Practice mindfulness. Live in the moment. If you’re living in the past or focusing on the future, you’re not present in the here and now, and those moments are gone forever.
Take at least five minutes to sit in silence and listen to the sounds around you. This is an easy way to meditate. If you focus on the sounds, really THINK about the sounds, you can’t worry or feel sad because you can’t  hold two thoughts in your head at the same time. You can also listen to music, pay attention to the tones, the rhythms, and the beat, and breathe deeply with it.
Exercise! Get up on your feet and move at least once every hour you sit. In addition, do stretches, take a walk, enroll in a yoga or strength training class, ride a bike – just being out in nature will improve your mood.
Eat right. You know what makes you feel sluggish, bloated, and regretful, so stay away from it. There is a ton of information about incorporating greens into your diet, which are not only superfoods for your body, but also for your brain and skin. Make your brain happy! Look younger! Eat lots of greens.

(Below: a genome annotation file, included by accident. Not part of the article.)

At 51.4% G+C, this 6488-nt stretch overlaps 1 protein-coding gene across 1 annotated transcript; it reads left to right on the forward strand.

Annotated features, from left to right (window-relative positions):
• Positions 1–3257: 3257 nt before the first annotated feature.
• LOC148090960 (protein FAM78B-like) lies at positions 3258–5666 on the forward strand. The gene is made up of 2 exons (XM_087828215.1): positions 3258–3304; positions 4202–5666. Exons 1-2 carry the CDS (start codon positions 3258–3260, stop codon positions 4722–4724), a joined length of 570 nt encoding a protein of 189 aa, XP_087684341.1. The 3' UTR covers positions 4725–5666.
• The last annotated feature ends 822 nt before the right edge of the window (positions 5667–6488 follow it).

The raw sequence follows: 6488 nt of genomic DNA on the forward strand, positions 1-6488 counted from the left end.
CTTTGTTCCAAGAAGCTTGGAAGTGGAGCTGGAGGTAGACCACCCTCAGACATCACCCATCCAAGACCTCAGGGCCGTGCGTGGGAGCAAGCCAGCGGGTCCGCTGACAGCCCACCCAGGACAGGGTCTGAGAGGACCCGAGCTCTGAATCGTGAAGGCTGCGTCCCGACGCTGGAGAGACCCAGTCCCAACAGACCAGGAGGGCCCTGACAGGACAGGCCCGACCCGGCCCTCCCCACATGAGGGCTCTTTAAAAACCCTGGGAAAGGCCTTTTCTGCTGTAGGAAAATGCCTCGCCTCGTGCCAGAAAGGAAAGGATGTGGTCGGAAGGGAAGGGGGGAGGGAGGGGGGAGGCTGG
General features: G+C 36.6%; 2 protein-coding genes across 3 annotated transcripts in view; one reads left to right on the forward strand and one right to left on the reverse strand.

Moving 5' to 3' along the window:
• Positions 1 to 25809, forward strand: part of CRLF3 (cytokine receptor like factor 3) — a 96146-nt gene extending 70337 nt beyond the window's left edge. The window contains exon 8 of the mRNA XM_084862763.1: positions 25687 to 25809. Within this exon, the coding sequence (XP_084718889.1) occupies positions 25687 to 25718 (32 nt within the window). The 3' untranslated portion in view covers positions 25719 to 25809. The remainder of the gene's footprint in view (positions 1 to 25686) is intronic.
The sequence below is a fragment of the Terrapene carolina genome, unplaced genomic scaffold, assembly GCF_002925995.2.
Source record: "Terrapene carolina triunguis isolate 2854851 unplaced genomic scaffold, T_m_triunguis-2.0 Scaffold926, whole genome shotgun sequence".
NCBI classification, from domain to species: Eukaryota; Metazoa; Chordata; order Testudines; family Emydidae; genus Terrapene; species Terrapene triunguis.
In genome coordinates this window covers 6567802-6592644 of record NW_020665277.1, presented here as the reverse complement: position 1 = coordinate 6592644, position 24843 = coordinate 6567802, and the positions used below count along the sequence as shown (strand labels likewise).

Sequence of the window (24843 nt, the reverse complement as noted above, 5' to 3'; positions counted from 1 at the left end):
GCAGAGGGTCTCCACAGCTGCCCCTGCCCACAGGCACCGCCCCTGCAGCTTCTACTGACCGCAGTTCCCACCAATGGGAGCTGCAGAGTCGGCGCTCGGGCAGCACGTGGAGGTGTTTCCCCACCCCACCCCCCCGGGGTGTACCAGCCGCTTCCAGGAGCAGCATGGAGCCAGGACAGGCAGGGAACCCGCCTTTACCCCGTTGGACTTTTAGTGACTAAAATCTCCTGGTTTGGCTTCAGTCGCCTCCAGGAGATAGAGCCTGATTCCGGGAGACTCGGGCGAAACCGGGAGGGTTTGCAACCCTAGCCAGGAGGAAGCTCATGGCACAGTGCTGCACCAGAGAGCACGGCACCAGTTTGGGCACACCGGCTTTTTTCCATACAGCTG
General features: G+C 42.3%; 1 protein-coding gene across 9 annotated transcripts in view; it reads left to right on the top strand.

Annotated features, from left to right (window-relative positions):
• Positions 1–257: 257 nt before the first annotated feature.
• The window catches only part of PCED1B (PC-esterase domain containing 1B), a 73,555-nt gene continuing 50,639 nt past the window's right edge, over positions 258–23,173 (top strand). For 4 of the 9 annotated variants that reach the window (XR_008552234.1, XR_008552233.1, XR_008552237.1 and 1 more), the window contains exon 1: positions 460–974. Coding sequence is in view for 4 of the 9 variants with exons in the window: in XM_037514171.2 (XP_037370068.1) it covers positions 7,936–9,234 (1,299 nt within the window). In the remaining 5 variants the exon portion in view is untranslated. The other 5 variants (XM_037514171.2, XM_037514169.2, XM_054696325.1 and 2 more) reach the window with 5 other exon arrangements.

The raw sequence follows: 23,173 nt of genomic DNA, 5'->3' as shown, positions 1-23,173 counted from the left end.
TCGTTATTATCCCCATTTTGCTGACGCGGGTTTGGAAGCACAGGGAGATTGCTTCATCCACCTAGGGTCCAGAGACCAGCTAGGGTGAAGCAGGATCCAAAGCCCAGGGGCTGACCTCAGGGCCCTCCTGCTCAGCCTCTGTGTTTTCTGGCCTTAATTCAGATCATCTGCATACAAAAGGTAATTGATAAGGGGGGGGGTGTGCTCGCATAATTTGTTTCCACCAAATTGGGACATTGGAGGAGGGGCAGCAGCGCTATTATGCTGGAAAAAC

Schedule play time. Whatever that means to you, do it. Just planning it will brighten your mood.
Get plenty of sleep. Lack of sleep doesn’t just make you crabby, it affects your immune system and thoughts. So make your room light proof. Light disrupts melatonin production, and that will wake you up. Keep electronics away from your head. Cool your room down. If your brain is warm, it’s active. You want it to go to sleep, so turn down the heat, open the windows, turn on the A/C, whatever it takes to be cool.
Smile. A smile actually releases feel-good hormones in your brain.